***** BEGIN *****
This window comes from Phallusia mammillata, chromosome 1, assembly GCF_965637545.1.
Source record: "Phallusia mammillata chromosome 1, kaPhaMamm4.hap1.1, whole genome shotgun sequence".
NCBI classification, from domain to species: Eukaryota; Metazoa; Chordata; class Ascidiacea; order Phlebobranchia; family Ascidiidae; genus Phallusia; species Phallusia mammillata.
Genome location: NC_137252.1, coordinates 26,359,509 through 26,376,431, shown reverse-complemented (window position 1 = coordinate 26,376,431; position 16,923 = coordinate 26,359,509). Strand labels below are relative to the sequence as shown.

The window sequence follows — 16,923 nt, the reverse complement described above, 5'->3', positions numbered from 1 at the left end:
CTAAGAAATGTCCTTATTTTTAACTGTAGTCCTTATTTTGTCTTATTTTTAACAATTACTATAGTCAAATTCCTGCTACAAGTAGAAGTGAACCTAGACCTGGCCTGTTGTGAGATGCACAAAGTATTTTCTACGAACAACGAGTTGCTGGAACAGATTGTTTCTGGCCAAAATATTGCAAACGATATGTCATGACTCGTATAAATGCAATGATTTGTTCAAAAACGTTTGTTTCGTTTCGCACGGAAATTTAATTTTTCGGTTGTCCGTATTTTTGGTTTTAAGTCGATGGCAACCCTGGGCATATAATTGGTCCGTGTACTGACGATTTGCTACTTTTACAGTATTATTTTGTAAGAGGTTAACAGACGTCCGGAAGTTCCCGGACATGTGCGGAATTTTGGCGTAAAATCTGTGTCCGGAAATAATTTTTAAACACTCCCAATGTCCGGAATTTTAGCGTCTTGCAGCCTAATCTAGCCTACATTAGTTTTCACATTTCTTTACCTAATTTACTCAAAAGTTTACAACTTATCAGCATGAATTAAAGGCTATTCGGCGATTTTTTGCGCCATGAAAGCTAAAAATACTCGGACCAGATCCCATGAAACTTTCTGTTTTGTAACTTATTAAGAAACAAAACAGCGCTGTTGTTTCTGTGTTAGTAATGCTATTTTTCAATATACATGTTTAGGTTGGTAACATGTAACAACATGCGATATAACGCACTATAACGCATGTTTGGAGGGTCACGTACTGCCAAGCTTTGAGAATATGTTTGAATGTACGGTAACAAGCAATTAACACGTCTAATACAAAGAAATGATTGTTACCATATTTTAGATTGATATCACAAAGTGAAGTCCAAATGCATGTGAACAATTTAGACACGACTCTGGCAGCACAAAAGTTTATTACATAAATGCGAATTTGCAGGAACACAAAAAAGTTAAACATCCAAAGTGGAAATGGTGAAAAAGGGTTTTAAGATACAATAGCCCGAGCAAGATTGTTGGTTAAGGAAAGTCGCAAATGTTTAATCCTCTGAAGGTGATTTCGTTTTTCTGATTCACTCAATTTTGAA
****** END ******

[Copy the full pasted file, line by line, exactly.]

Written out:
This window comes from Phallusia mammillata, chromosome 1, assembly GCF_965637545.1.
Source record: "Phallusia mammillata chromosome 1, kaPhaMamm4.hap1.1, whole genome shotgun sequence".
NCBI classification, from domain to species: Eukaryota; Metazoa; Chordata; class Ascidiacea; order Phlebobranchia; family Ascidiidae; genus Phallusia; species Phallusia mammillata.
Genome location: NC_137252.1, coordinates 26,359,509 through 26,376,431, shown reverse-complemented (window position 1 = coordinate 26,376,431; position 16,923 = coordinate 26,359,509). Strand labels below are relative to the sequence as shown.

The window sequence follows — 16,923 nt, the reverse complement described above, 5'->3', positions numbered from 1 at the left end:
CTAAGAAATGTCCTTATTTTTAACTGTAGTCCTTATTTTGTCTTATTTTTAACAATTACTATAGTCAAATTCCTGCTACAAGTAGAAGTGAACCTAGACCTGGCCTGTTGTGAGATGCACAAAGTATTTTCTACGAACAACGAGTTGCTGGAACAGATTGTTTCTGGCCAAAATATTGCAAACGATATGTCATGACTCGTATAAATGCAATGATTTGTTCAAAAACGTTTGTTTCGTTTCGCACGGAAATTTAATTTTTCGGTTGTCCGTATTTTTGGTTTTAAGTCGATGGCAACCCTGGGCATATAATTGGTCCGTGTACTGACGATTTGCTACTTTTACAGTATTATTTTGTAAGAGGTTAACAGACGTCCGGAAGTTCCCGGACATGTGCGGAATTTTGGCGTAAAATCTGTGTCCGGAAATAATTTTTAAACACTCCCAATGTCCGGAATTTTAGCGTCTTGCAGCCTAATCTAGCCTACATTAGTTTTCACATTTCTTTACCTAATTTACTCAAAAGTTTACAACTTATCAGCATGAATTAAAGGCTATTCGGCGATTTTTTGCGCCATGAAAGCTAAAAATACTCGGACCAGATCCCATGAAACTTTCTGTTTTGTAACTTATTAAGAAACAAAACAGCGCTGTTGTTTCTGTGTTAGTAATGCTATTTTTCAATATACATGTTTAGGTTGGTAACATGTAACAACATGCGATATAACGCACTATAACGCATGTTTGGAGGGTCACGTACTGCCAAGCTTTGAGAATATGTTTGAATGTACGGTAACAAGCAATTAACACGTCTAATACAAAGAAATGATTGTTACCATATTTTAGATTGATATCACAAAGTGAAGTCCAAATGCATGTGAACAATTTAGACACGACTCTGGCAGCACAAAAGTTTATTACATAAATGCGAATTTGCAGGAACACAAAAAAGTTAAACATCCAAAGTGGAAATGGTGAAAAAGGGTTTTAAGATACAATAGCCCGAGCAAGATTGTTGGTTAAGGAAAGTCGCAAATGTTTAATCCTCTGAAGGTGATTTCGTTTTTCTGATTCACTCAATTTTGAA